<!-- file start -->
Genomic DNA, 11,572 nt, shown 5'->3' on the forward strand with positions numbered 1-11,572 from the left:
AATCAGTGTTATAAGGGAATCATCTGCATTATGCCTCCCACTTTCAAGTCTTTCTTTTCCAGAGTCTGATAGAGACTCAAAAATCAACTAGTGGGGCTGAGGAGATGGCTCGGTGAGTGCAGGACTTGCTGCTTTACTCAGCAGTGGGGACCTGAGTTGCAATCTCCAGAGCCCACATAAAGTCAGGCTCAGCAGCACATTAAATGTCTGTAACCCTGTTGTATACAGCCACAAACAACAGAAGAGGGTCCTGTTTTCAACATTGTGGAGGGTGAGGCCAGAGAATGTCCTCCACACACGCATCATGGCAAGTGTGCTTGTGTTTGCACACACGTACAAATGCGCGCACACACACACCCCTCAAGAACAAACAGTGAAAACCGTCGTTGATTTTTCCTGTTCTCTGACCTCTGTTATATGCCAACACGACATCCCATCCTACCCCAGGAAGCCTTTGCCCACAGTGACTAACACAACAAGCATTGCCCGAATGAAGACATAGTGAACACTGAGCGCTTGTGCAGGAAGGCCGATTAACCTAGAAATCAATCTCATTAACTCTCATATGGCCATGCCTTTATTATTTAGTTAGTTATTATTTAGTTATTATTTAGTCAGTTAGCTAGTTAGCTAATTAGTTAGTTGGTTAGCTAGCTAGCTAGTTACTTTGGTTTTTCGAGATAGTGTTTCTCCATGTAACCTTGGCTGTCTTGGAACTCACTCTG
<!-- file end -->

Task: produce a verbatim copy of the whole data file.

Genomic DNA, 11,572 nt, shown 5'->3' on the forward strand with positions numbered 1-11,572 from the left:
AATCAGTGTTATAAGGGAATCATCTGCATTATGCCTCCCACTTTCAAGTCTTTCTTTTCCAGAGTCTGATAGAGACTCAAAAATCAACTAGTGGGGCTGAGGAGATGGCTCGGTGAGTGCAGGACTTGCTGCTTTACTCAGCAGTGGGGACCTGAGTTGCAATCTCCAGAGCCCACATAAAGTCAGGCTCAGCAGCACATTAAATGTCTGTAACCCTGTTGTATACAGCCACAAACAACAGAAGAGGGTCCTGTTTTCAACATTGTGGAGGGTGAGGCCAGAGAATGTCCTCCACACACGCATCATGGCAAGTGTGCTTGTGTTTGCACACACGTACAAATGCGCGCACACACACACCCCTCAAGAACAAACAGTGAAAACCGTCGTTGATTTTTCCTGTTCTCTGACCTCTGTTATATGCCAACACGACATCCCATCCTACCCCAGGAAGCCTTTGCCCACAGTGACTAACACAACAAGCATTGCCCGAATGAAGACATAGTGAACACTGAGCGCTTGTGCAGGAAGGCCGATTAACCTAGAAATCAATCTCATTAACTCTCATATGGCCATGCCTTTATTATTTAGTTAGTTATTATTTAGTTATTATTTAGTCAGTTAGCTAGTTAGCTAATTAGTTAGTTGGTTAGCTAGCTAGCTAGTTACTTTGGTTTTTCGAGATAGTGTTTCTCCATGTAACCTTGGCTGTCTTGGAACTCACTCTG